A couple of years ago, I had a university professor tell me, "We all need to live in town." I was pretty sure I knew what he meant, but did not engage the pony-tailed pontificator--not because I wasn't up to the challenge, I just didn't have the time. He had swallowed the elitist notion that humans need to be corralled, controlled, and conformed in a commune-like environment. Yeah, I know, some of you who claim to be "the smartest among us" are likely rolling your eyes. Others of you know precisely what I'm talking about.
It is the age-old struggle of rural vs. urban values and ways of doing things. Now comes Stanley Kurtz with a book discussing on how and why ruling class elites like those in academia and government plan to accomplish relocating the bitter clingers. I've taken a quote from an article at National Review Online which was adapted from Kurtz's book, Spreading the Wealth: How Obama is Robbing the Suburbs to Pay for the Cities:
President Obama is not a fan of America’s suburbs. Indeed, he intends to abolish them. With suburban voters set to be the swing constituency of the 2012 election, the administration’s plans for this segment of the electorate deserve scrutiny. Obama is a longtime supporter of “regionalism,” the idea that the suburbs should be folded into the cities, merging schools, housing, transportation, and above all taxation. To this end, the president has already put programs in place designed to push the country toward a sweeping social transformation in a possible second term. The goal: income equalization via a massive redistribution of suburban tax money to the cities.If that doesn't sound like a central-planning Marxist, my ancestors weren't mountain moonshiners. It reminds me of the old Soviet regime which tried all kinds of statist-hatched schemes to prop up an immoral, freedom-stifling, rotting system. That didn't work and neither will the bitter-clinger hater's plan work. Many cities rot due to the fact they're run by corrupt, left-wing politicians who keep trying the same failed policies over and over again.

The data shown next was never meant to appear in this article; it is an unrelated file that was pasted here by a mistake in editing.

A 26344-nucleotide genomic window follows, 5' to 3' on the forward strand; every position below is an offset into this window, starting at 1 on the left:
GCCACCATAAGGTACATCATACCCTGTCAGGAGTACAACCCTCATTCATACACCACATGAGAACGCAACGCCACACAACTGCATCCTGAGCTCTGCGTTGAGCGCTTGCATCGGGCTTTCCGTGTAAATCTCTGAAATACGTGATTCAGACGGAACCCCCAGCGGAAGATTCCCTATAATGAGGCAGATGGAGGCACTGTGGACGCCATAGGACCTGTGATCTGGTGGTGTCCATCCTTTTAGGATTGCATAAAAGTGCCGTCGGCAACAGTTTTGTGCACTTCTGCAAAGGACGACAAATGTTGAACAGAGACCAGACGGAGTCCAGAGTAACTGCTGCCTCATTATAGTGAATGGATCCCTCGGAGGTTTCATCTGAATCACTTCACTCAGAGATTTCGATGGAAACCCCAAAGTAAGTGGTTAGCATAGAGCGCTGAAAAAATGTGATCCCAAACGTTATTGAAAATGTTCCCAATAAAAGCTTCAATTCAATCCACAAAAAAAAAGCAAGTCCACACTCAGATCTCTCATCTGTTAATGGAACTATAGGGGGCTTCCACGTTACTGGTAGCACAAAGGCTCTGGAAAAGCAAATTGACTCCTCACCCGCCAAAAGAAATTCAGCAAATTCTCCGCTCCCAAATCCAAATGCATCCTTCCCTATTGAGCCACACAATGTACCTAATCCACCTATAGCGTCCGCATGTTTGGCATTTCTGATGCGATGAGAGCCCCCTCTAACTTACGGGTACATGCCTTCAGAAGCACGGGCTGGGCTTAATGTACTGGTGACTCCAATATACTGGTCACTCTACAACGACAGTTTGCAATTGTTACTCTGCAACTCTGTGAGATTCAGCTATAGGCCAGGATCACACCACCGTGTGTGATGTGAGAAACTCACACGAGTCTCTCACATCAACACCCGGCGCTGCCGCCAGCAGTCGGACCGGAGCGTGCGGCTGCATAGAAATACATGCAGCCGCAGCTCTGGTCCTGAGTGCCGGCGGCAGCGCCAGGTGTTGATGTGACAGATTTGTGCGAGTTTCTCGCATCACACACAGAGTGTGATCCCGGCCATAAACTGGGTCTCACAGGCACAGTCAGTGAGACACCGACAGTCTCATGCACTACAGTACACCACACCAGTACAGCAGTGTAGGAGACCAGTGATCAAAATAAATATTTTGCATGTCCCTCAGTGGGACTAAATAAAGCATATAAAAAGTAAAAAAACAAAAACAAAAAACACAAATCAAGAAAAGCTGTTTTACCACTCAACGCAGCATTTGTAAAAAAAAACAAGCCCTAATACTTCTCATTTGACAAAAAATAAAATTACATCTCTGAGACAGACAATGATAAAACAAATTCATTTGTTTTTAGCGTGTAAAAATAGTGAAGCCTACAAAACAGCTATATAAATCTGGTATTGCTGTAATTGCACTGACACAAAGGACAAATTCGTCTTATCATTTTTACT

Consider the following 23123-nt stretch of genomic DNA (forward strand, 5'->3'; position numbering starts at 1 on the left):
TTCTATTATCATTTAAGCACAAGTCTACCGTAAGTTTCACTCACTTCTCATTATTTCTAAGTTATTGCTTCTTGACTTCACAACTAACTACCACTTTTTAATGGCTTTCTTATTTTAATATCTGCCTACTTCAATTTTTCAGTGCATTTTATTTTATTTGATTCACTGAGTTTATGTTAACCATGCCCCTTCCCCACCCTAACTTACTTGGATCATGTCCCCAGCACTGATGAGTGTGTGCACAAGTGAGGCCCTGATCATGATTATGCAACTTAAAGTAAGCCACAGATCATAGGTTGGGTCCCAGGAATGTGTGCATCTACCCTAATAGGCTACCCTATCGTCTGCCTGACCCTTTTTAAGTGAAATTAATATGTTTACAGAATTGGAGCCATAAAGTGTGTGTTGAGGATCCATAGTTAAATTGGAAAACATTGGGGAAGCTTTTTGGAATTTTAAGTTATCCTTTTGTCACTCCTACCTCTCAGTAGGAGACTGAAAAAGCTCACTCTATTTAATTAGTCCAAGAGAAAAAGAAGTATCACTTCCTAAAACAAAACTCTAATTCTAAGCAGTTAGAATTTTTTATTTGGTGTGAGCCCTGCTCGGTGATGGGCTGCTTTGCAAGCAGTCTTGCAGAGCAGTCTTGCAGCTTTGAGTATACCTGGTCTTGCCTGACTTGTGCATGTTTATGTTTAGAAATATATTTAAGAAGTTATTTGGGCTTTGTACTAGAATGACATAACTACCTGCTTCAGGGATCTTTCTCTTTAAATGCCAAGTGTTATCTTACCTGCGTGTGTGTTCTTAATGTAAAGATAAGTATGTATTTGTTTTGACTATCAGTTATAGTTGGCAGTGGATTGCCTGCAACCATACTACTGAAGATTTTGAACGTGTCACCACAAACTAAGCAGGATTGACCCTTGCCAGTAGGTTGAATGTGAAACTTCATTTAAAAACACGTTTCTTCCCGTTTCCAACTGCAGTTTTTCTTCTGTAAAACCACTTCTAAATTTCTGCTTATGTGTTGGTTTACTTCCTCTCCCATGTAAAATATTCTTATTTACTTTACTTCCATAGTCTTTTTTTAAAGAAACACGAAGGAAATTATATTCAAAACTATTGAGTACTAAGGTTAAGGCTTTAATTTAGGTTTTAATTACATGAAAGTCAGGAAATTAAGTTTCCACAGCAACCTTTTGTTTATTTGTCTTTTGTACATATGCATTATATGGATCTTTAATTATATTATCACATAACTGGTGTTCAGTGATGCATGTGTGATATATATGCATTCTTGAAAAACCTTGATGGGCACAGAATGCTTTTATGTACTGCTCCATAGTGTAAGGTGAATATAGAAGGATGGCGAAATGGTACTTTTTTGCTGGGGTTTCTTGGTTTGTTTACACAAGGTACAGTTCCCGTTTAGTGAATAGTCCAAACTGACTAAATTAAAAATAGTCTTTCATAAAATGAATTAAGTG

I would encourage readers to take a look at Kurtz's piece. It's quite enlightening - and disturbing.